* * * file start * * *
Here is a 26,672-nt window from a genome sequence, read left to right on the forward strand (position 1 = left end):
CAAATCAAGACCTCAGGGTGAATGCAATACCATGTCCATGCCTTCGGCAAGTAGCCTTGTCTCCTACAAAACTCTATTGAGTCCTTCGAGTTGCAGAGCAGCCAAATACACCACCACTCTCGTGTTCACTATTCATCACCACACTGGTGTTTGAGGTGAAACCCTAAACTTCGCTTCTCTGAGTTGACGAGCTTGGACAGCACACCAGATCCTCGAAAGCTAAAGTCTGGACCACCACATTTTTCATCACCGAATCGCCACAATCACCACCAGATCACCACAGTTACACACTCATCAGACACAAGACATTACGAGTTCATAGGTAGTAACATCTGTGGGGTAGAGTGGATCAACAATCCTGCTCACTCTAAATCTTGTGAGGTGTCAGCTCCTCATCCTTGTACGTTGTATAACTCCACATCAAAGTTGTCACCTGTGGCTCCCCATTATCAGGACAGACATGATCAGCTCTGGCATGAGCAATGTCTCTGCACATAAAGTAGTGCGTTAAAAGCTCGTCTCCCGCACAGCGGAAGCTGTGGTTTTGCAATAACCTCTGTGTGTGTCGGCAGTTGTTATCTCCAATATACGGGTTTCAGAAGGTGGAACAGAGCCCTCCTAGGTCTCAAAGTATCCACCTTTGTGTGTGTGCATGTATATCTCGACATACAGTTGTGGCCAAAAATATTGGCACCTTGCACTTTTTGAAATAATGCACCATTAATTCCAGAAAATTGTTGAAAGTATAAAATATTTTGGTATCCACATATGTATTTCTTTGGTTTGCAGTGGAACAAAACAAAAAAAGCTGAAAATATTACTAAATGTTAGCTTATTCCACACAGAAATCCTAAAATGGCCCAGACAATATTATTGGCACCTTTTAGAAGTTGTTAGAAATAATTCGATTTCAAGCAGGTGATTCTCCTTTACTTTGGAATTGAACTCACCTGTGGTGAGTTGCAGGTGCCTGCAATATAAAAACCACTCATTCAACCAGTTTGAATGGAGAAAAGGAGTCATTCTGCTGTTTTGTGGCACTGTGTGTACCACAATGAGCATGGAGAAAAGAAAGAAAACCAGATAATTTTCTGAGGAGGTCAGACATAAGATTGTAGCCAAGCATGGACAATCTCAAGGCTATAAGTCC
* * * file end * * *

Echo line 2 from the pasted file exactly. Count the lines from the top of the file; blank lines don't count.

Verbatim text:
CAAATCAAGACCTCAGGGTGAATGCAATACCATGTCCATGCCTTCGGCAAGTAGCCTTGTCTCCTACAAAACTCTATTGAGTCCTTCGAGTTGCAGAGCAGCCAAATACACCACCACTCTCGTGTTCACTATTCATCACCACACTGGTGTTTGAGGTGAAACCCTAAACTTCGCTTCTCTGAGTTGACGAGCTTGGACAGCACACCAGATCCTCGAAAGCTAAAGTCTGGACCACCACATTTTTCATCACCGAATCGCCACAATCACCACCAGATCACCACAGTTACACACTCATCAGACACAAGACATTACGAGTTCATAGGTAGTAACATCTGTGGGGTAGAGTGGATCAACAATCCTGCTCACTCTAAATCTTGTGAGGTGTCAGCTCCTCATCCTTGTACGTTGTATAACTCCACATCAAAGTTGTCACCTGTGGCTCCCCATTATCAGGACAGACATGATCAGCTCTGGCATGAGCAATGTCTCTGCACATAAAGTAGTGCGTTAAAAGCTCGTCTCCCGCACAGCGGAAGCTGTGGTTTTGCAATAACCTCTGTGTGTGTCGGCAGTTGTTATCTCCAATATACGGGTTTCAGAAGGTGGAACAGAGCCCTCCTAGGTCTCAAAGTATCCACCTTTGTGTGTGTGCATGTATATCTCGACATACAGTTGTGGCCAAAAATATTGGCACCTTGCACTTTTTGAAATAATGCACCATTAATTCCAGAAAATTGTTGAAAGTATAAAATATTTTGGTATCCACATATGTATTTCTTTGGTTTGCAGTGGAACAAAACAAAAAAAGCTGAAAATATTACTAAATGTTAGCTTATTCCACACAGAAATCCTAAAATGGCCCAGACAATATTATTGGCACCTTTTAGAAGTTGTTAGAAATAATTCGATTTCAAGCAGGTGATTCTCCTTTACTTTGGAATTGAACTCACCTGTGGTGAGTTGCAGGTGCCTGCAATATAAAAACCACTCATTCAACCAGTTTGAATGGAGAAAAGGAGTCATTCTGCTGTTTTGTGGCACTGTGTGTACCACAATGAGCATGGAGAAAAGAAAGAAAACCAGATAATTTTCTGAGGAGGTCAGACATAAGATTGTAGCCAAGCATGGACAATCTCAAGGCTATAAGTCC